Aside from locomotives, one of my favorite things to explore on railroads are the cabooses. I started last week with a view of a brakeman taking a break during his run, and continue this week with another common activity on board.
Jack Delano was very interested in the human side of railroading, and he often documents railroaders doing their jobs. And he also records images of them at rest, or in this case, the crew preparing a meal while underway on their train.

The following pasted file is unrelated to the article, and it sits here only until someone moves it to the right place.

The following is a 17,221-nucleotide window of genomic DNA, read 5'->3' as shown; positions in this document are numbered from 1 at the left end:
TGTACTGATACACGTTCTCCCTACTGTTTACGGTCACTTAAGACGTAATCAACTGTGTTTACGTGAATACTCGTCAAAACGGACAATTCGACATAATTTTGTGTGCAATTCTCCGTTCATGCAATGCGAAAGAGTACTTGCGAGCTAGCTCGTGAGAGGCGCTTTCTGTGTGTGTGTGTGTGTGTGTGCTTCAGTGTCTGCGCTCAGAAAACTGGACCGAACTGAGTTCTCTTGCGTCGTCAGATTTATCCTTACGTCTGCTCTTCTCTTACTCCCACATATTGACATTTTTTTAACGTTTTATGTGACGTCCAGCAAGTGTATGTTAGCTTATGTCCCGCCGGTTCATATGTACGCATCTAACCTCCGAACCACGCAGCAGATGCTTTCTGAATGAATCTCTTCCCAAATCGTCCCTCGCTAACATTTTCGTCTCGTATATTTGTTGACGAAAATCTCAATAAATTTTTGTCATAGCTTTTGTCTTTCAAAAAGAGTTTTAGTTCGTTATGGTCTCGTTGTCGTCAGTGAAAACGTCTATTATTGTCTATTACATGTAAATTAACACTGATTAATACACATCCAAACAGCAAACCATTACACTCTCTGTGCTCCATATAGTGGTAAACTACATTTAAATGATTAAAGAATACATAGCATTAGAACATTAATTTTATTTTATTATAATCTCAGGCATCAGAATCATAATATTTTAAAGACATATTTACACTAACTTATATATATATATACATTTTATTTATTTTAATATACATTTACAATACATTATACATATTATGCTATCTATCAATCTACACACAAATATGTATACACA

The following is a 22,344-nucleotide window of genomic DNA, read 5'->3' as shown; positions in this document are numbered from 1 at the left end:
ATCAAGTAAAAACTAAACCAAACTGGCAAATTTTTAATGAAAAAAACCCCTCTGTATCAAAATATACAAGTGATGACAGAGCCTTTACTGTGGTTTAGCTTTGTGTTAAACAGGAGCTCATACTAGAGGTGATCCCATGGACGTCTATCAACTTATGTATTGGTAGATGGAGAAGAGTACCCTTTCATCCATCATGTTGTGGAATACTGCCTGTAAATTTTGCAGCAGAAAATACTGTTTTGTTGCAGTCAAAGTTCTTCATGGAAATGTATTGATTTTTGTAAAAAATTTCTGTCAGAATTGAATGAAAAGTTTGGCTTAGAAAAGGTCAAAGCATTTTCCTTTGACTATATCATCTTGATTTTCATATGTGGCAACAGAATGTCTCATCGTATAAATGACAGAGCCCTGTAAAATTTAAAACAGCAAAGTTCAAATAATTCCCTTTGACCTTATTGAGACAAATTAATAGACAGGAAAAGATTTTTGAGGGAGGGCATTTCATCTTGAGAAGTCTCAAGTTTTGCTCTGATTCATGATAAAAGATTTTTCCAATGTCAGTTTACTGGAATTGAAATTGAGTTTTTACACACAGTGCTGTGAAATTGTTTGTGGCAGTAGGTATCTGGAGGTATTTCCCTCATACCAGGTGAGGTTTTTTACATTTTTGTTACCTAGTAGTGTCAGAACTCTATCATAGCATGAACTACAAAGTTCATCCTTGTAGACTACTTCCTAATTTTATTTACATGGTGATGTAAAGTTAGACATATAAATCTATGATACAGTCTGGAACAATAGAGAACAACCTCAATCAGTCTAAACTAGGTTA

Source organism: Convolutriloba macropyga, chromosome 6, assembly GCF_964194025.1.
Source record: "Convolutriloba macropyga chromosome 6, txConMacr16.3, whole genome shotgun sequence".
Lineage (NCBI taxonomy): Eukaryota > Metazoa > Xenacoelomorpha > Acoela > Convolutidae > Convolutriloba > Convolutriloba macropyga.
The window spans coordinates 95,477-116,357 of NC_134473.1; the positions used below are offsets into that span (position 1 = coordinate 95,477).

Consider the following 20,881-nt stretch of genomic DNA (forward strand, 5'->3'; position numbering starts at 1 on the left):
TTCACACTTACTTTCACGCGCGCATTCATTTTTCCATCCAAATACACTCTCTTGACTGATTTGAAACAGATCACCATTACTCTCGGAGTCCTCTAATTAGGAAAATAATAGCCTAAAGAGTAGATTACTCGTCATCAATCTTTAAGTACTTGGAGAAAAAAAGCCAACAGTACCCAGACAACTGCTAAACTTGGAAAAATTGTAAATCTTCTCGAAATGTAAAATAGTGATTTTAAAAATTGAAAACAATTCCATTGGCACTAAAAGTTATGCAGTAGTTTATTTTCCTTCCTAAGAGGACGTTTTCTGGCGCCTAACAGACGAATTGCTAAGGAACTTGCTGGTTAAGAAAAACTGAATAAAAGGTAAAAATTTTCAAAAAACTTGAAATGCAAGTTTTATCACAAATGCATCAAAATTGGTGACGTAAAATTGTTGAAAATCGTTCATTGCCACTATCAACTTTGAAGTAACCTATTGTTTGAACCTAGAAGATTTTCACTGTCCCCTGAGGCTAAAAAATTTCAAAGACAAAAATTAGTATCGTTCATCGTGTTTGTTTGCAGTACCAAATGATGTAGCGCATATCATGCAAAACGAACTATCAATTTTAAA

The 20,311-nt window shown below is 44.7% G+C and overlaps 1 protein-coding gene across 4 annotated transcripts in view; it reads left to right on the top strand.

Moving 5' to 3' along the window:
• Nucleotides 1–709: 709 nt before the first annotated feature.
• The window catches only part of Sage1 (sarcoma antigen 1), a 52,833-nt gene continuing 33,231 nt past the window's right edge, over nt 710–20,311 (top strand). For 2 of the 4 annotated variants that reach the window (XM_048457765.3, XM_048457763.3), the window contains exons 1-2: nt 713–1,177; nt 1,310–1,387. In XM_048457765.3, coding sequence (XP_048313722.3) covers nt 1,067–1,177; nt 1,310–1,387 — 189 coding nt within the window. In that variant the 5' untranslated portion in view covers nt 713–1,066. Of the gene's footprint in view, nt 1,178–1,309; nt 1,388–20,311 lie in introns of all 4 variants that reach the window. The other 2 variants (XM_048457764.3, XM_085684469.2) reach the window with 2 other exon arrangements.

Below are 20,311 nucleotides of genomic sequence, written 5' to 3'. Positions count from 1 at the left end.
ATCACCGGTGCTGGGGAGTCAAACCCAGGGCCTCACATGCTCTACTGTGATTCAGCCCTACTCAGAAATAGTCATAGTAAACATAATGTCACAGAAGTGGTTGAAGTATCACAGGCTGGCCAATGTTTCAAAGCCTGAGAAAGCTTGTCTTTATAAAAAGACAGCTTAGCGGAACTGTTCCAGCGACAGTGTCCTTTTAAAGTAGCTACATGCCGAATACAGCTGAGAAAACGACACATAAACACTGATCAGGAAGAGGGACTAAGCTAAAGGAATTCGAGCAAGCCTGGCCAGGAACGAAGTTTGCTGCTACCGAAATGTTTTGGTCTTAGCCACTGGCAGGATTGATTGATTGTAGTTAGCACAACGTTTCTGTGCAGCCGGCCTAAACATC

As usual, there are many small details in the scene. We’re on the Indiana Harbor Belt Railroad, and it’s a cold winter’s day in January of 1943. Apparently the old caboose is pretty drafty, and the crew has attempted to seal things up a bit by tacking cardboard on the walls over the bunk, and also around the door down at the end. Beneath the table is a wooden box of fusees (labeled as fireworks), and note the Great Northern Railway calendar and the kerosene lamp on the wall. The conductor has taken steps to ease cleanup after the meal by spreading newspaper on the table . . . spills are likely common as the caboose is rocking along down the tracks.